Markets have taken a pounding in recent sessions, with the S&P 500 losing nearly 8% in the last 6 days. Opinion is divided on the cause, with most pointing to the impact of the coronavirus outbreak on China’s economy and on global trade and travel patterns. It hasn’t escaped notice, however, that the sudden hit to the market has occurred just as Senator Bernie Sanders, an avowed socialist with a vigorous anti-Wall Street policy platform, has taken a commanding lead in the race for the Democratic Party Presidential election nomination.
Whatever the reason, markets have erased the gains they’ve posted so far in 2020, and fallen back to their December 2019 levels. It may not be a warning sign to get out of stocks, but it’s certainly a reminder that it’s never too late to buy into a defensive portfolio. And that will naturally bring dividend stocks to mind.
Any strong defensive investing strategy will include dividends. They ensure an income stream, even when markets turn down. Warren Buffett, certainly no stranger to smart investing, is long-term fan of dividend investing, as a look at Berkshire Hathaway’s holdings shows.
The Oracle of Omaha is bumping up his holdings when it comes to dividends, and he’s openly citing the coronavirus scare. While conceding in a recent CNBC interview that the viral outbreak is certainly “scary stuff,” Buffett adds that the long-term outlook remains strong. And when Warren Buffett says, ‘long term,’ he means just that: “We’re buying businesses to own for 20 or 30 years. We think the 20- to 20-year outlook is not changed by the coronavirus.”
We’ve looked into Buffett’s recent holding additions, and using the TipRanks Stock Screener tool, we’ve chosen three stocks with particularly high yield dividends and substantial upside potential – over 25% for the coming months. Let’s take a closer look.
Occidental Petroleum Corporation (OXY)
OXY’s dividend comes to $3.16, with the yield at a solid 8.7%. That’s more than 4x the average dividend yield among S&P-listed companies, but not enough to compensate for the stock’s 42% share price loss over the past 12 months. But remember that Buffett sees time horizons for investments in decades. And OXY has a strong foundation for the long term. With that in mind, Buffett bought up over 11 million shares of Occidental Petroleum in the fourth quarter.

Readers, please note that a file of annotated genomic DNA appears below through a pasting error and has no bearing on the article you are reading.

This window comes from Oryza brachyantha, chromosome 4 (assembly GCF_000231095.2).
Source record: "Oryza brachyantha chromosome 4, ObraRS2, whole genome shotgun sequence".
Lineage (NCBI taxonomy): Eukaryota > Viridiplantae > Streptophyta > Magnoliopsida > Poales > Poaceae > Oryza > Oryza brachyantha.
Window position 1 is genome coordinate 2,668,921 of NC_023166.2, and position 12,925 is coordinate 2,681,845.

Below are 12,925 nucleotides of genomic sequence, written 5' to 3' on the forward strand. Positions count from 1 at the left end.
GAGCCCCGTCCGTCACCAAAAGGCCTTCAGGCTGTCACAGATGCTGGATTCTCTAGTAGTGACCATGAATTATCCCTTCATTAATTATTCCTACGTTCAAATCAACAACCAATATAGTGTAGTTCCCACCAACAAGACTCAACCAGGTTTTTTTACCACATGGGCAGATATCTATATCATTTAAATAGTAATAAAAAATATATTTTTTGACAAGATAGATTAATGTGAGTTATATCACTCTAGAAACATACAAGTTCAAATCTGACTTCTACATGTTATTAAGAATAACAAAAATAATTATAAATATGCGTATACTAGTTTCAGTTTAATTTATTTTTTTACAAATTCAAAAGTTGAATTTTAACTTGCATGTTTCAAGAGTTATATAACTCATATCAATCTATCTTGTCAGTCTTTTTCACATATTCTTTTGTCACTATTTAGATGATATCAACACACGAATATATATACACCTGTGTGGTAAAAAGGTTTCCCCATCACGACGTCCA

The company is an energy player big-wig, operating oil and natural gas exploration and drilling rigs in the US, Colombia, and the Middle East, with a heavy investment in the petrochemical manufacturing sector. OXY has a market cap of $32 billion, and pockets deep enough to survive the low oil prices that slowed down the energy sector in 2019. Occidental completed the acquisition of competitor Anadarko late last year, and the resulting debt has been a weight on the company. Long-term, however, the move brings OXY access to $3.5 billion in cost efficiencies and savings.
The attraction for Buffett is clear, and it’s no wonder why he bought up those 11,465,546 shares in the company, bringing his total holding in OXY to 18,933,054 shares. That’s 2.5% of the company, and worth over $685 million at current prices.
Morgan Stanley analyst Devin McDermott also sees the attraction in Occidental Petroleum. In his recent review of the stock, McDermott reiterated his Buy rating and gave the shares a $59 price target, implying room for a 63% upside. (To watch McDermott’s track record, click here)
McDermott wrote in his research note on OXY, “OXY attributed strong 4Q production results to reduced downtime, improved time to market, and strong base and new well performance. Relative to legacy APC operations, we had viewed reduced downtime and well performance improvement as key sources of upside to synergies […] We believe the dividend, which offers a best-in-class +8% yield, is safe with long-term growth under most scenarios.”
Overall, OXY shares get a Moderate Buy rating from the analyst consensus, based on a combination of 3 Buys and 5 Holds. Analysts express concern about debt levels – but that hasn’t stopped them form putting an average price target of $50.29 cents on the stock. That suggests a robust upside potential of 39% (See Occidental Petroleum stock analysis at TipRanks)
Suncor Energy (SU)
The second major Buffett acquisition we’re looking at is Suncor, a $45 billion player in the Canadian energy scene. Suncor is based in Calgary, Alberta, at the center of Canada’s oil sand region. The oil sands have made Alberta major producer of synthetic crude on the world markets, and are widely credited with bringing prosperity to the Plains province.